It wasn’t that long ago in counseling I told Dr. Nev: I’ve accepted so much of my life. I don’t get as angry or want to change it, because that’s futile. I’ve truly accepted I’ll never practice law again or lead an 8-5 life. I’ve accepted that I have limitations. I’ve accepted the full-time nature of my health.
And you know what she told me: “Happiness and acceptance are directly related.”
Acceptance takes time and energy. And it’s what can hinder or complicate happiness. It took years, but I learned that by radically accepting the life I have, the happier I am.
Someone more able than me is less exhausted. Others train for distance runs I can’t do. My friend Mac is now the US Attorney in North Dakota, which is a job I secretly desired to have. Trying to pick myself up and recreate what I can’t is madness. Jotting down the endless possibilities I thought life held for me when I was 21, would be painful. Trying to imitate the way I lived just five years ago isn’t realistic.
But seeing my life as it is right now and accepting all the good and bad, does make me happy. I don’t look too far into the future and I try not to ruminate in the past. I don’t compare apples and oranges.
When Unwillable came out, I had a lot of great people whom I love and respect tell me, “Jackie, I think the best is yet to come.” While that would be really wonderful, don’t get me wrong, many days I’m convinced that my best is right here. Right now.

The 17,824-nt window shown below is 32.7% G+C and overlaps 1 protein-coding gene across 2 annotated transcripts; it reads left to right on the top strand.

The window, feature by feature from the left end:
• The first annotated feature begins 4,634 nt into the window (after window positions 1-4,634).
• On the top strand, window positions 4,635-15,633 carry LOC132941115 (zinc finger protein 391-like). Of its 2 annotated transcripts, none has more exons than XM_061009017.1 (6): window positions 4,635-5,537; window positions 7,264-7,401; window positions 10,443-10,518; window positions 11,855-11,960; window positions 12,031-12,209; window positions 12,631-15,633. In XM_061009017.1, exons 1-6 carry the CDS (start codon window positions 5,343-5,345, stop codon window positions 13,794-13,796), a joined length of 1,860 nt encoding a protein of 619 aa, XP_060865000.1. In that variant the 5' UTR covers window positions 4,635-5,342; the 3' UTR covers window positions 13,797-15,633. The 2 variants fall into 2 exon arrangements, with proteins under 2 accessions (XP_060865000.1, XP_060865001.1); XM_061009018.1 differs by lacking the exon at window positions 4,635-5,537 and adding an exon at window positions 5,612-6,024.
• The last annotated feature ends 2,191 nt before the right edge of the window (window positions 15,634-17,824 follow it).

Sorry Mel, but happiness to me is more than you’ve made it out to be. Happiness is acceptance of sometimes harsh realities, but still choosing to find joy. Even through the pain.
Happiness is today. Surely not behind. And not always ahead. (And yes, always take time to stop and smell the roses.)
Happy day friends,
“I got this feelin’ inside my bones
It goes electric, wavy when I turn it on
All through my city, all through my home
We're flyin’ up, no ceilin’, when we in our zone
“I got that sunshine in my pocket
Got that good soul in my feet
“I can’t stop the feelin’ So just dance, dance, dance I can't stop the feelin’ So just dance, dance, dance, come on” ~ Can’t Stop the Feeling by Justin Timberlake
Jackie: by Jesse Knutson Photography
Flower: by Tony Bender
/ / The JM Stebbins blog is an autoimmune encephalitis blog from former lawyer and autoimmune encephalitis survivor, Jackie M. Stebbins.
Jackie M. Stebbins is also the author of Unwillable: A Journey to Reclaim my Brain, a book about autoimmune encephalitis, resilience, hope, and survival. / /